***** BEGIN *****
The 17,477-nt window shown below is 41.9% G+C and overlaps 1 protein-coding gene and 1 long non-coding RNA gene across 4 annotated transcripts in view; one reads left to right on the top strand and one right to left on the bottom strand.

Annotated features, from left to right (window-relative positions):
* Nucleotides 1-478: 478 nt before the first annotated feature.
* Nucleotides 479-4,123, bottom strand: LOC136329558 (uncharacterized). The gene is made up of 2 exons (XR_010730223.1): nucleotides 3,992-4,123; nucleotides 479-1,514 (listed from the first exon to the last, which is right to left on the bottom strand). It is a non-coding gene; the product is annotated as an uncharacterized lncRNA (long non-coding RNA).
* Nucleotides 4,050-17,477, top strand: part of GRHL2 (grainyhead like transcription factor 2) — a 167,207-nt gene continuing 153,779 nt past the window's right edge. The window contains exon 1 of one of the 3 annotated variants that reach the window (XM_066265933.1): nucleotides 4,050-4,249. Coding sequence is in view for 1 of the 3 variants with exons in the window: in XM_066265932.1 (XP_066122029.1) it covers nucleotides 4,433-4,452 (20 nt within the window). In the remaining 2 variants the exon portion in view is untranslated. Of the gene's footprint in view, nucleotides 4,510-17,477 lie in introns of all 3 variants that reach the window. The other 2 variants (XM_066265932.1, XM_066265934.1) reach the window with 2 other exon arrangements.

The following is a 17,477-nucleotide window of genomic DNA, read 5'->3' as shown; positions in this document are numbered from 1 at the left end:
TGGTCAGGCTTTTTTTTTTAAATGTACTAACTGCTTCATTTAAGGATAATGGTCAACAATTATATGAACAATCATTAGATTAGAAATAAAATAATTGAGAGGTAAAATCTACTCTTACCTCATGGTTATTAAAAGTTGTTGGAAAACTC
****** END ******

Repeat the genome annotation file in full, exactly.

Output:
The 17,477-nt window shown below is 41.9% G+C and overlaps 1 protein-coding gene and 1 long non-coding RNA gene across 4 annotated transcripts in view; one reads left to right on the top strand and one right to left on the bottom strand.

Annotated features, from left to right (window-relative positions):
* Nucleotides 1-478: 478 nt before the first annotated feature.
* Nucleotides 479-4,123, bottom strand: LOC136329558 (uncharacterized). The gene is made up of 2 exons (XR_010730223.1): nucleotides 3,992-4,123; nucleotides 479-1,514 (listed from the first exon to the last, which is right to left on the bottom strand). It is a non-coding gene; the product is annotated as an uncharacterized lncRNA (long non-coding RNA).
* Nucleotides 4,050-17,477, top strand: part of GRHL2 (grainyhead like transcription factor 2) — a 167,207-nt gene continuing 153,779 nt past the window's right edge. The window contains exon 1 of one of the 3 annotated variants that reach the window (XM_066265933.1): nucleotides 4,050-4,249. Coding sequence is in view for 1 of the 3 variants with exons in the window: in XM_066265932.1 (XP_066122029.1) it covers nucleotides 4,433-4,452 (20 nt within the window). In the remaining 2 variants the exon portion in view is untranslated. Of the gene's footprint in view, nucleotides 4,510-17,477 lie in introns of all 3 variants that reach the window. The other 2 variants (XM_066265932.1, XM_066265934.1) reach the window with 2 other exon arrangements.

The following is a 17,477-nucleotide window of genomic DNA, read 5'->3' as shown; positions in this document are numbered from 1 at the left end:
TGGTCAGGCTTTTTTTTTTAAATGTACTAACTGCTTCATTTAAGGATAATGGTCAACAATTATATGAACAATCATTAGATTAGAAATAAAATAATTGAGAGGTAAAATCTACTCTTACCTCATGGTTATTAAAAGTTGTTGGAAAACTC